Wednesday, August 21, 2013

Delta Fusion 82 First Impression

Here are some key parts of the video:
  • Fusion 82 unboxing (1:23)
  • Pen overview (4:00)
  • Pen closeup, must see! (9:03)
  • Writing with fine nib (11:51)
  • Writing with 1.3mm stub nib (15:22)

Every since I heard about the release of the Delta Fusion 82, I wanted one. It's an interesting concept: a steel and gold combination fountain pen that's meant to react together to help the ink flow smoother. At least that's how Delta implies it works…the science behind it escapes me a bit, but really I don't care as much as how it works as much as if it just actually works like they say.

It wasn't just the function of the fused nib that drew me to this pen, it's really the whole presentation. The box is awesome, with more design and intention than I have seen in just about any other pen presentation in this price range. The pen itself is very, very attractive, a very comfortable size, a great weight (22g/0.8oz), the materials are stunning and the two-tone nib looks great. All-in-all, this is just a gorgeous pen, at least I think it is.

Delta Fusion 82 in blue, the pictures just don't do justice!

Delta Fusion 82 nib, stainless steel and 18k gold in extra-fine, fine, medium, broad, and 1.3mm italic.

Delta Fusion 82 centerband, showing the sweet retro font.

Delta Fusion 82 in black

Delta Fusion 82 clip design is simple and classy.

It has a list price of $295 (our price is $236), so it's more expensive than most of the pens I'm typically drawn to. I wanted to get one of these for myself, for sure, but I also had a good hunch that this is a pen that others would want, as well. I wanted to see if it would be worth seriously considering carrying on Gouletpens.com. But at this price, with 4 pen colors and 5 nib sizes, it's a huge investment for me to decide to carry these just on speculation. I decided that I wanted to buy one, use it myself, and then put out a video sharing my thoughts and initial impressions on the pen so that I could get your feedback about how the pen looks to you. And that's just what I've done here today.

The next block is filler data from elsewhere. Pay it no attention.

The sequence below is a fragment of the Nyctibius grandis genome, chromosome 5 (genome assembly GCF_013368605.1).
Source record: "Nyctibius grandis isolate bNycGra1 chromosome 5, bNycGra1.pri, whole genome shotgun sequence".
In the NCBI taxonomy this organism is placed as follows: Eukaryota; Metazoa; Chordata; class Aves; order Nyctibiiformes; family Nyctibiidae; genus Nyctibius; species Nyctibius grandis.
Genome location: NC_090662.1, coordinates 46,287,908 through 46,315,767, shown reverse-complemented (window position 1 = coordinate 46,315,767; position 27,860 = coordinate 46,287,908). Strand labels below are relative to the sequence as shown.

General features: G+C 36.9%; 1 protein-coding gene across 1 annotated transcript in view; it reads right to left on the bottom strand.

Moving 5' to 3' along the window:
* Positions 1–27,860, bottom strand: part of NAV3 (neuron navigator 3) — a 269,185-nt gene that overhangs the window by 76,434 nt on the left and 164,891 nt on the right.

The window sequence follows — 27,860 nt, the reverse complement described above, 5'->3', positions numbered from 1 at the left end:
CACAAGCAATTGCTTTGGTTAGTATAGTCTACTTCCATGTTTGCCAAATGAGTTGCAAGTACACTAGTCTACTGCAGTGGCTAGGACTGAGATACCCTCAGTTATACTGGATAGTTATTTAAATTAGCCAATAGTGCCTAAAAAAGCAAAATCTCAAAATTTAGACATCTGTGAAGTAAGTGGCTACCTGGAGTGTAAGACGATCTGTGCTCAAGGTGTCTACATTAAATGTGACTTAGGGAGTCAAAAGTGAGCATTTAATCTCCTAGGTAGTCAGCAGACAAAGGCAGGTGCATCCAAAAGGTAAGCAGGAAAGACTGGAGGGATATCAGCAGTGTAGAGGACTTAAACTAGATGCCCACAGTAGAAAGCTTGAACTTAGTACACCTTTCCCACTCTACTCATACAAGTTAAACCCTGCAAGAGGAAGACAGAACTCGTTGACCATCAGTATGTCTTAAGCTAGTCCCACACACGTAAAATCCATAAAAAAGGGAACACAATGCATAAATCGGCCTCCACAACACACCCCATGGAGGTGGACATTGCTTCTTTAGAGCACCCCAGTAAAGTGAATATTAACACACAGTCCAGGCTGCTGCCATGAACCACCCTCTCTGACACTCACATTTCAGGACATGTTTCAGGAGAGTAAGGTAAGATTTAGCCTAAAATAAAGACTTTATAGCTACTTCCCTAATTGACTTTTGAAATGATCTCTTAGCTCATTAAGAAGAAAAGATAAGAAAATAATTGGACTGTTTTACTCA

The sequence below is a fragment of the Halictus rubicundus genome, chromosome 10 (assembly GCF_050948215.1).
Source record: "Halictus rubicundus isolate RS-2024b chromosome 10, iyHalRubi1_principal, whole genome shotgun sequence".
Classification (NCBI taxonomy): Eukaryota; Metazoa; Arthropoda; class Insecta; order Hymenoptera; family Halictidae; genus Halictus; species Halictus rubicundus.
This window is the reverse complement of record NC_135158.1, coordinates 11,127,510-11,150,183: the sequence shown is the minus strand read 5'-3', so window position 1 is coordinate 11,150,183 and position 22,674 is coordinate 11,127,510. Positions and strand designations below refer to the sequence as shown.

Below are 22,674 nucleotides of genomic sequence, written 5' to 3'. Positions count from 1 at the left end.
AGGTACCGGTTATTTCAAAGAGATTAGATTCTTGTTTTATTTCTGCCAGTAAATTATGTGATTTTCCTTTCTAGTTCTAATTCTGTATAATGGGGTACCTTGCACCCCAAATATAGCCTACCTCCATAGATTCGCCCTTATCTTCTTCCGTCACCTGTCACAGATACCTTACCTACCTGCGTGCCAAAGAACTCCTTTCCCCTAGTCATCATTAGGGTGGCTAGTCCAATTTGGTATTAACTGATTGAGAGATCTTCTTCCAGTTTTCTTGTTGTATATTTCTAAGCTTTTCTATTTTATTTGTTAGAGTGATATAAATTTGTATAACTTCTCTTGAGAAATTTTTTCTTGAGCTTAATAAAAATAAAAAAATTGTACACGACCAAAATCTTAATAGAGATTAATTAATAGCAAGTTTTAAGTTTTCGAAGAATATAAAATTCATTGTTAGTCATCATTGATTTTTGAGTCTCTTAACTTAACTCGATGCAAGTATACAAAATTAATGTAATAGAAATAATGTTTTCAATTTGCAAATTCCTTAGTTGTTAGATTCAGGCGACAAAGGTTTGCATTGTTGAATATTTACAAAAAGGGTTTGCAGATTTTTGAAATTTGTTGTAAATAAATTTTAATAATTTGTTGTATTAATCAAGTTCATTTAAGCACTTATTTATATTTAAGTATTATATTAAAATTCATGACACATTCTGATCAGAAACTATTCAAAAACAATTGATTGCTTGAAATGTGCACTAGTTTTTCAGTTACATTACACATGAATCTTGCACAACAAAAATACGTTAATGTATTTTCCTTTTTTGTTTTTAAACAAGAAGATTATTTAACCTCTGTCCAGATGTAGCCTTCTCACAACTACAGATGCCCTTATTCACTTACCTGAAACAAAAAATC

Here is a summary of my impressions, a biased and unfiltered personal view of this pen as I've handled it and used it:

  • It's beautiful, one of the most attractive pens I have in my whole collection…perhaps the most attractive with that stunning blue!! I'm a sucker for blue.
  • The size is great, very well-balanced and solid-feeling. 
  • The grip is great, the threading is subtle and the step is not obtrusive at all, even though my thumb rests directly on it when I write.
  • The nib was more feedback than I had expected. It's not glassy-smooth, but rather feels kind of like a soft lead pencil's resistance on the paper. I usually like really smooth nibs, but this one actually feels really good to me, and is a nice change from most of the other pens I have. It's not scratchy at all.
  • The flow is generous, but not out-of-control gushing. It's just about perfect in my mind.
  • The nib, though having a foundation of stainless steel, actually has a small amount of flex, so I was actually able to make my fine nib write out to at least a medium, maybe even a broad. It takes intention and pressure to do so, but you can flex it. I won't use it for this purpose, but it's there.
  • The cap doesn't post as securely as I'd like. Because I have larger hands and the way I hold my pen, it puts a lot of side pressure on a posted cap, and it tends to wiggle loose a bit as I write. I find it more comfortable to write unposted, which is not a big deal because the body is long enough where it's very comfortable even without posting. 
  • The clip is a bit tight, not that I care because as you've seen from my videos, I wear t-shirts every day. But still. I don't even know if this is truly a 'con', I am honestly just not an expert on putting pens in shirt pockets given my personal choice of clothing!

These are just kind of my raw thoughts and impressions on the Fusion 82. It's a pen that I am looking into selling on my site for $236, but I really wanted to get your feedback on it first. It comes in 4 awesome resin colors: black, blue, purple and brown, and in 5 nib sizes: extra-fine, fine, medium, broad, and 1.3mm italic. I'd be interested in stocking the full line. If you have any experience with this pen, I'd love to hear what you have to say. I've always had a very user-driven, grassroots method for deciding which pens to carry in my store, and I want to hear if it's something you would be interested in me carrying before I just start going for it. What do you think?

Write On,
Brian Goulet


  1. That's a gorgeous pen. I don't know how much business you do in higher-end pens but I bought my Platinum 3776 celluoid (also blue) from you and it's probably my favorite pen.

  2. I would be sorely tempted... I love blue pens, and being a gadget-fiend, the unique nib would be a huge selling point.

  3. You can put me down for a purple EF. This has been on my wish list for a long time.

  4. I am very interested in this. I've long been interested in Delta, and this looks like a price point I can work with. Multiple colors is a highly appealing prospect as well. :-)